Under cap and trade, this limit is enforced using tradable emissions permits that any emissions source must own to cover its emissions. The market for buying and selling these allowances creates the carbon price in a cap-and-trade program.
 World Bank, State and Trends of Carbon Pricing 2020 (Washington, DC: World Bank, 2020).
 Scott Barrett, Environment and Statecraft: The Strategy of Environmental Treaty-Making (Oxford: Oxford University Press, 2003).
 Congress.gov, “H.R.7516—116th Congress (2019–2020): Clean Energy Innovation and Deployment Act of 2020,” July 10, 2020, https://www.congress.gov/bill/116th-congress/house-bill/7516.
 This figure assumes the heat rate of a new, ultra-supercritical coal plant as specified in the assumptions to the Annual Energy Outlook 2020 from the EIA: https://www.eia.gov/environment/emissions/co2_vol_mass.php.
 Paul Picciano, Kevin Rennert, and Daniel Shawhan, “Two Key Design Parameters in Clean Electricity Standards,” Resources for the Future, February 2020, https://media.rff.org/documents/IB_20-03.pdf.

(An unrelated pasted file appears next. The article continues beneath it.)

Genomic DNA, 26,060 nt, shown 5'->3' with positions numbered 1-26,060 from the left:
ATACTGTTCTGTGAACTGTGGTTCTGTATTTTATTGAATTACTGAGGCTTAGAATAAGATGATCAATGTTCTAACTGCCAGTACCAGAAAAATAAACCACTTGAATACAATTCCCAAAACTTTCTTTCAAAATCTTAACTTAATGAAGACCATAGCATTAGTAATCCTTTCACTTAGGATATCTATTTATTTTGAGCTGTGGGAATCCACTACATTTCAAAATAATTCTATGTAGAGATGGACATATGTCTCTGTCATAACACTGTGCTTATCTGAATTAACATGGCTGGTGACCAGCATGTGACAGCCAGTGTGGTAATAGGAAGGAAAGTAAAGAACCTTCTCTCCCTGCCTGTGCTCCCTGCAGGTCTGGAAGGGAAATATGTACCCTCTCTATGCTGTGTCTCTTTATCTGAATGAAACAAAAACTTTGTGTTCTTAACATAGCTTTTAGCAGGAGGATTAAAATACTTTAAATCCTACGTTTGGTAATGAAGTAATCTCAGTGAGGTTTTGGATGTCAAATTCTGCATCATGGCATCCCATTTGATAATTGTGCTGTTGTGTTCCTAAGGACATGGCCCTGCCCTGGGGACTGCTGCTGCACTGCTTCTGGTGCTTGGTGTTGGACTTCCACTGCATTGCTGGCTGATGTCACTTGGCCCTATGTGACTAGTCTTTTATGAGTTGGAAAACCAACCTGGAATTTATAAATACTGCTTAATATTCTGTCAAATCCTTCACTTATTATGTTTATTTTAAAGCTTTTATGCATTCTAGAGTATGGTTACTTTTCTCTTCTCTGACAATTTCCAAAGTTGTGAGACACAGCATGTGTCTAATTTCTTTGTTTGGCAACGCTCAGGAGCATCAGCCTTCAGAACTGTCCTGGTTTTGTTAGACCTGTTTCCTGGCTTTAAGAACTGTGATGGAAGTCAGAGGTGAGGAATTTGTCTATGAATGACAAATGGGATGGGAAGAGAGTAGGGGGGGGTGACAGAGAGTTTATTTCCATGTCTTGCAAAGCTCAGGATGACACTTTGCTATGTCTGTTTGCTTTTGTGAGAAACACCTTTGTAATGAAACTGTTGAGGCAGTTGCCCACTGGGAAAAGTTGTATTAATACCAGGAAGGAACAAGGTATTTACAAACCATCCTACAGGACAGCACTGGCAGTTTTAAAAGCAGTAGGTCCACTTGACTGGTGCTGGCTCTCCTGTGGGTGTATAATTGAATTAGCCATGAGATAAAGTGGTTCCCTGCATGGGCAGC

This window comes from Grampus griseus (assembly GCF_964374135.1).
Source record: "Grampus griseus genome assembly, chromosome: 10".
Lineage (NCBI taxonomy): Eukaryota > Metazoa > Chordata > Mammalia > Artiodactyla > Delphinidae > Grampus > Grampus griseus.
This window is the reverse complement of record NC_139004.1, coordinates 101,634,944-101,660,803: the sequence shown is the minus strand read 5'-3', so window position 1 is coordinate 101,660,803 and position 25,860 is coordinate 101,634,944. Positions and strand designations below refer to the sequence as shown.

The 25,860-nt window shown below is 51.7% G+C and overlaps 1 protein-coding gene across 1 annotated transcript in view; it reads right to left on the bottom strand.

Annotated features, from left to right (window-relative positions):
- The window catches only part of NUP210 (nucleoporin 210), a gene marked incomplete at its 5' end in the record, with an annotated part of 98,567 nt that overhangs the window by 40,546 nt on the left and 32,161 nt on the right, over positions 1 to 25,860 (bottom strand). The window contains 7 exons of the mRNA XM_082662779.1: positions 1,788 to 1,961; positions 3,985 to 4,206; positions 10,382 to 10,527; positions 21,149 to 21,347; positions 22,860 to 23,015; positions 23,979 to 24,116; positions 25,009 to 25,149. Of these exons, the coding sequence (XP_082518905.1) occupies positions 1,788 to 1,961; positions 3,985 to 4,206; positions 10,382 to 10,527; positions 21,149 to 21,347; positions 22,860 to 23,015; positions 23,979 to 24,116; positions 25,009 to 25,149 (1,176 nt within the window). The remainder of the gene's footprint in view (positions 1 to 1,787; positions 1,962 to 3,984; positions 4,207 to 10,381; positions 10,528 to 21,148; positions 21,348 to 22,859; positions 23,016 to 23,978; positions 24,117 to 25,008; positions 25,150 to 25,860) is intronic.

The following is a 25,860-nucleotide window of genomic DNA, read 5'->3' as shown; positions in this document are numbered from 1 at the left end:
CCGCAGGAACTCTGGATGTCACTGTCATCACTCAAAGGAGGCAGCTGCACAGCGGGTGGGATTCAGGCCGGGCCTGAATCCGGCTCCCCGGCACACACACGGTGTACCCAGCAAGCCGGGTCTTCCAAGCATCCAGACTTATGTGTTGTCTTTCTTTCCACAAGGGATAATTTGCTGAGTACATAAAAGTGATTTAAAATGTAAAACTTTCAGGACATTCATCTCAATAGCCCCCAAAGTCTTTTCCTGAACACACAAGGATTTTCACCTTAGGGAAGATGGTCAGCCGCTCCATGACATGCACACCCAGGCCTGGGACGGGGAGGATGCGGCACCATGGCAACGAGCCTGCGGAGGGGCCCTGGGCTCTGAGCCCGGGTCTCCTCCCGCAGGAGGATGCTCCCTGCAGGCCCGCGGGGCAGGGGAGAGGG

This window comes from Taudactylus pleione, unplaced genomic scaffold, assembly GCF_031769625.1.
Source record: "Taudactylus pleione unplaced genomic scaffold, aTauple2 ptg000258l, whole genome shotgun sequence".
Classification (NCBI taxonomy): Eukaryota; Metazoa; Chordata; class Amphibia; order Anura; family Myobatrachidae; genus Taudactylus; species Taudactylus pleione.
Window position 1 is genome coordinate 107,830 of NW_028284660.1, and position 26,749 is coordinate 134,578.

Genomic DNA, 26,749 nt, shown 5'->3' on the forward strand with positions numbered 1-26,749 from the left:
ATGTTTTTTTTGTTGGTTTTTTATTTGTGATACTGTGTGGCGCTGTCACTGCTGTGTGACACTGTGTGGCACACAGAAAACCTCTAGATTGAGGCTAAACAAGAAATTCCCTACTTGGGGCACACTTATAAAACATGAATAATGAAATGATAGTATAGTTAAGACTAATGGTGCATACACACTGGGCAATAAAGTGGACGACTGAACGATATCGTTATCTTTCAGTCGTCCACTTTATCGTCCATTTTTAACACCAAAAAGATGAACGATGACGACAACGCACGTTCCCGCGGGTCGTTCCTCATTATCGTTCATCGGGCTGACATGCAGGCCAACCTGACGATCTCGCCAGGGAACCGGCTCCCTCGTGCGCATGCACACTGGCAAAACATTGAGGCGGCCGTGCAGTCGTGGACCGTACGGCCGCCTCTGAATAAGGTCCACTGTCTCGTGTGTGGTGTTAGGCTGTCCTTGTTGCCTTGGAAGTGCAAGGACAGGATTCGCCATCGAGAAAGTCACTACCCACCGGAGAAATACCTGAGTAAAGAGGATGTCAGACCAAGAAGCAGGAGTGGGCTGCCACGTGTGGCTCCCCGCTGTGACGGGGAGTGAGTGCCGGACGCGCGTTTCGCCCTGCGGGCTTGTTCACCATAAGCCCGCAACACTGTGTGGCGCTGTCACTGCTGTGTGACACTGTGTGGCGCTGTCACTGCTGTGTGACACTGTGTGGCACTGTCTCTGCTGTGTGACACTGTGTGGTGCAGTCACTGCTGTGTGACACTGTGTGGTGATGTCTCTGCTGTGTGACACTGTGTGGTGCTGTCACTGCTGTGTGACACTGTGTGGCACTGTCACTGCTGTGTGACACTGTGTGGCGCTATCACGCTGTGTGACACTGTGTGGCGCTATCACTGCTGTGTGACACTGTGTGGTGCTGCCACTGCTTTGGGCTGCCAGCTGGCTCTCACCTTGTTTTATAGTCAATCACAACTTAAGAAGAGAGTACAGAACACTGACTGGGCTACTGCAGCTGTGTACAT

Picciano, Rennert, and Shawha, “Two Key Design Parameters.”
 John Larsen et al., “Expanding the Reach of a Carbon Tax: Emissions Impacts of Pricing Combined with Additional Climate Actions,” Columbia University SIPA Center on Global Energy Policy, October 20, 2020, https://www.energypolicy.columbia.edu/research/report/expanding-reach-ca....
 See section 7 of US Energy Information Administration, Monthly Energy Review, October 2021: https://www.eia.gov/totalenergy/data/monthly/pdf/mer.pdf.